Asthmatic kids who miss meds

Parental fears about side effects are keeping preventive medications from most asthmatic children, a recent survey finds.

Although almost three out of four parents strongly agreed that they trusted the doctor’s judgment, only 14% said they completely adhered to prescribed regimens. That’s because many parents believe the medications were either not essential or were even dangerous (Pediatrics. 2007;120:e521-e526).

“Some parents hear or read the word ‘steroid’ and at once start worrying about the long-term effects on their child,” explains lead author Kelly M. Conn, MPH, of the University of Rochester Medical Center in New York. They confuse inhaled corticosteroids with the anabolic steroids athletes use and abuse to enhance their performances.

In order to improve the “strikingly low proportion” of compliant parents, health-care providers should take extra care to explain that corticosteroids and other asthma medicines are quite safe when used properly, Conn advises. “The more parents hear that, the more they understand, the less room there is for anxiety.”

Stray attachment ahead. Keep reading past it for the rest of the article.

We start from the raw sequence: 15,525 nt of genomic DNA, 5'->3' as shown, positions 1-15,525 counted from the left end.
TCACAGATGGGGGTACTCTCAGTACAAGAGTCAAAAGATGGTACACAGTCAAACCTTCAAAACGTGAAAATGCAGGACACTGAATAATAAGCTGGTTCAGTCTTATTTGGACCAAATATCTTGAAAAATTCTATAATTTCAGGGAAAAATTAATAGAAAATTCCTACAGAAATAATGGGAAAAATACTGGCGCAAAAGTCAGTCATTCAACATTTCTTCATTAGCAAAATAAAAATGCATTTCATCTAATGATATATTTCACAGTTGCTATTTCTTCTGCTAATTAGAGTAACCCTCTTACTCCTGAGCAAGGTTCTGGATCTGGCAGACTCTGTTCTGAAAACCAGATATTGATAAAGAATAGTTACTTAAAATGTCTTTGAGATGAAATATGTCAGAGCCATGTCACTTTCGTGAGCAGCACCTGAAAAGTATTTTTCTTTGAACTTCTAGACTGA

Parents must also be taught that unlike rescue drugs, preventive medications must be taken consistently, whether the child is symptomatic or not. “Children today can be virtually symptom-free, thanks to modern preventive medications,” Conn observes. “But kids rely on their parents to make health decisions for them, so we need to know what parents are thinking as we partner with them to achieve this goal.”

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